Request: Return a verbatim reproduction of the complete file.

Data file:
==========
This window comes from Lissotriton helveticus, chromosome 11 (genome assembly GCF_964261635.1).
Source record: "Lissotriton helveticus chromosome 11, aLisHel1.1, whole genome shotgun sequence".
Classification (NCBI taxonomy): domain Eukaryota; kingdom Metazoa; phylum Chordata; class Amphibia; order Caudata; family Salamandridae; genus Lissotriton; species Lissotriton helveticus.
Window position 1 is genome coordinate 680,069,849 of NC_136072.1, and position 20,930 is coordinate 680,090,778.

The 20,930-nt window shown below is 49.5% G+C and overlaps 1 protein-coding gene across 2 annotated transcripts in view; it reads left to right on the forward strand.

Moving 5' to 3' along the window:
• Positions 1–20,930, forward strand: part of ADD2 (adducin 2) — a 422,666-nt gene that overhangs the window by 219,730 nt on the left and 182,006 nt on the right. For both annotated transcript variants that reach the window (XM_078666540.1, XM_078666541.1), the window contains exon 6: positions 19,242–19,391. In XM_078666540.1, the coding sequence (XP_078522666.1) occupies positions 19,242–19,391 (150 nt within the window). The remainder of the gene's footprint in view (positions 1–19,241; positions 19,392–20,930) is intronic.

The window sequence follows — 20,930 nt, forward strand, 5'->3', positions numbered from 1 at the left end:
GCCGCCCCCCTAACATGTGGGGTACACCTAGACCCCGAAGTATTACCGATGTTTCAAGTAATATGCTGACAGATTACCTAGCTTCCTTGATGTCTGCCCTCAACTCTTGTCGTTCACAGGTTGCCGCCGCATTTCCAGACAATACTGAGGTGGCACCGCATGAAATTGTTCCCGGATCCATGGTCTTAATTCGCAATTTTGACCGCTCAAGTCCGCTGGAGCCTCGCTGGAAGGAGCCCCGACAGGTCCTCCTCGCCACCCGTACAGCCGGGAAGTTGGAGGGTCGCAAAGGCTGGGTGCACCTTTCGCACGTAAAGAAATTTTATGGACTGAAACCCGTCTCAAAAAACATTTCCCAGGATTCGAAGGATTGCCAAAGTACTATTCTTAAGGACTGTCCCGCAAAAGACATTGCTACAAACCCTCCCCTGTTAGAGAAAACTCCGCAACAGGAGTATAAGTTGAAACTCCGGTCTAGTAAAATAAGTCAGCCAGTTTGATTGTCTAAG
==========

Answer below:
This window comes from Lissotriton helveticus, chromosome 11 (genome assembly GCF_964261635.1).
Source record: "Lissotriton helveticus chromosome 11, aLisHel1.1, whole genome shotgun sequence".
Classification (NCBI taxonomy): domain Eukaryota; kingdom Metazoa; phylum Chordata; class Amphibia; order Caudata; family Salamandridae; genus Lissotriton; species Lissotriton helveticus.
Window position 1 is genome coordinate 680,069,849 of NC_136072.1, and position 20,930 is coordinate 680,090,778.

The 20,930-nt window shown below is 49.5% G+C and overlaps 1 protein-coding gene across 2 annotated transcripts in view; it reads left to right on the forward strand.

Moving 5' to 3' along the window:
• Positions 1–20,930, forward strand: part of ADD2 (adducin 2) — a 422,666-nt gene that overhangs the window by 219,730 nt on the left and 182,006 nt on the right. For both annotated transcript variants that reach the window (XM_078666540.1, XM_078666541.1), the window contains exon 6: positions 19,242–19,391. In XM_078666540.1, the coding sequence (XP_078522666.1) occupies positions 19,242–19,391 (150 nt within the window). The remainder of the gene's footprint in view (positions 1–19,241; positions 19,392–20,930) is intronic.

The window sequence follows — 20,930 nt, forward strand, 5'->3', positions numbered from 1 at the left end:
GCCGCCCCCCTAACATGTGGGGTACACCTAGACCCCGAAGTATTACCGATGTTTCAAGTAATATGCTGACAGATTACCTAGCTTCCTTGATGTCTGCCCTCAACTCTTGTCGTTCACAGGTTGCCGCCGCATTTCCAGACAATACTGAGGTGGCACCGCATGAAATTGTTCCCGGATCCATGGTCTTAATTCGCAATTTTGACCGCTCAAGTCCGCTGGAGCCTCGCTGGAAGGAGCCCCGACAGGTCCTCCTCGCCACCCGTACAGCCGGGAAGTTGGAGGGTCGCAAAGGCTGGGTGCACCTTTCGCACGTAAAGAAATTTTATGGACTGAAACCCGTCTCAAAAAACATTTCCCAGGATTCGAAGGATTGCCAAAGTACTATTCTTAAGGACTGTCCCGCAAAAGACATTGCTACAAACCCTCCCCTGTTAGAGAAAACTCCGCAACAGGAGTATAAGTTGAAACTCCGGTCTAGTAAAATAAGTCAGCCAGTTTGATTGTCTAAG